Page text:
In 100 days, Americans will head to the polls and we will learn whether Hillary Clinton or Donald Trump will become the 45th president of the United States.

The presidential race isn’t about popular votes. It’s about electoral votes. Which means while red states this year may vote more heavily for Trump, and blue states more heavily for Clinton, in the end the popular vote doesn’t matter — it’s about winning the electoral votes in purple states.

And the two purple states to keep your eye on this year are, no surprise, Ohio and Florida. Donald Trump needs to win both. If he loses both he has little path to 270 electoral votes.

After studying state polls, and averaging them together, I’m ready to make my first prediction on how the map will look come November.

First, here are the states that, as of today, we’ve called for Clinton (states in blue) and for Trump (states in red). Clinton leads in the “firm” states 184 electoral votes to 154.

The states “in play” are in grey.

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Now let’s shade the states leaning toward Trump in pink — Arizona, Missouri and Georgia. It brings him up to 191 electoral votes.

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But that’s as far as Trump can go at this point.

When we shade the states currently leaning to Clinton in light blue — New Hampshire, North Carolina, Pennsylvania, Ohio, Iowa, Nevada, Oregon, Colorado, Minnesota, Wisconsin, Michigan and Florida — she easily goes over the 270 electoral votes needed and wins the election in a landslide 347 to 191.

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We have put Michigan, Wisconsin, Colorado, Oregon, Minnesota and Virginia in “dark blue” because Clinton has a significant consistent lead in those states. That gives her a base of 249 electoral votes — without Ohio or Florida — and just 21 short of victory. It is a commanding lead in the electoral college.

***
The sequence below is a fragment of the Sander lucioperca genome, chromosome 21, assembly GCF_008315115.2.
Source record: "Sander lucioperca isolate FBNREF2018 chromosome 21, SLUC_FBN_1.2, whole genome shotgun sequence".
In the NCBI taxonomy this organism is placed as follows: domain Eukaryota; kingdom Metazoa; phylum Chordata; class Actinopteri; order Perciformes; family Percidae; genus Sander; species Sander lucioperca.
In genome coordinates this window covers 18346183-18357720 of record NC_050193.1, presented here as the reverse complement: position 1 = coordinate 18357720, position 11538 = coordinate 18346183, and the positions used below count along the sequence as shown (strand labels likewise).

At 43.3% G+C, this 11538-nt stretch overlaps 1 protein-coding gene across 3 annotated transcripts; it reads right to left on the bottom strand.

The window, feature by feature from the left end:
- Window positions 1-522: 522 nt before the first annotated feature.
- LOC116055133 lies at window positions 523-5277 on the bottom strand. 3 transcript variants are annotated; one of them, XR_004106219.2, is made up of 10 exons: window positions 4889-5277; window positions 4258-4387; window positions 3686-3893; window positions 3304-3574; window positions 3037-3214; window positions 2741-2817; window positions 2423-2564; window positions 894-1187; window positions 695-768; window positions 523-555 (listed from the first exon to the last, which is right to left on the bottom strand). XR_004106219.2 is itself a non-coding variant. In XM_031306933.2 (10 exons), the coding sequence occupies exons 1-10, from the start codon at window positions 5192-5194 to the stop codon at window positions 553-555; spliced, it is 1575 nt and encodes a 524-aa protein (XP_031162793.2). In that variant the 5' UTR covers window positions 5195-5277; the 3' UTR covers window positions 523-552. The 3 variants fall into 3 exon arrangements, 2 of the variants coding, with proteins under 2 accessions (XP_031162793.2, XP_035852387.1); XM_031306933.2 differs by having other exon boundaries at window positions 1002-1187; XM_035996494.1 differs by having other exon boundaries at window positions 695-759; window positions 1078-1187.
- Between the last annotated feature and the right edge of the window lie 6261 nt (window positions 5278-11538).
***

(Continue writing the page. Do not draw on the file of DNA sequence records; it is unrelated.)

How hard will it be for Trump to turn this electoral map around?

Let’s go ahead and award him three key expensive battleground states — Florida, Ohio and North Carolina.

Under this scenario he still loses to Clinton 285 to 253 electoral votes.

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If you throw Pennsylvania to Trump, he wins with 273 electoral votes. But Clinton has a steady five-plus point lead in a state that has gone Democratic for nearly 30 years.

A lot of things will obviously happen in the next 100 days, but we need to keep a close eye on how consistent the electoral map remains.

If there isn’t much movement in the battleground states — especially Ohio and Florida — Clinton will be on her way to becoming our 45th president.

  • NOTES: The high disapproval rating of both of these nominees makes the election very fluid.
  • Keep in mind only once in modern history, 1988, has the same political party won three presidential elections in a row. So history is on Trump’s side.
  • The three presidential debates will be critical as voters see Clinton and Trump side-by-side. There are rumors that Trump may try to skip the debates. He is already accusing Clinton of “rigging” the debate schedule, even though a bipartisan commission set those dates long before Trump was the nominee.
  • Had Republicans nominated someone like Ohio Gov. John Kasich, or Florida Sen. Marco Rubio, from key battleground states, and with much lower disapproval numbers, they very likely would be ahead of Clinton at this point.
  • If you are not living in a key battleground state, you probably have no comprehension of what life is like for voters. You can learn about presidential campaigning in Ohio in my book Front Row Seat at the Circus.
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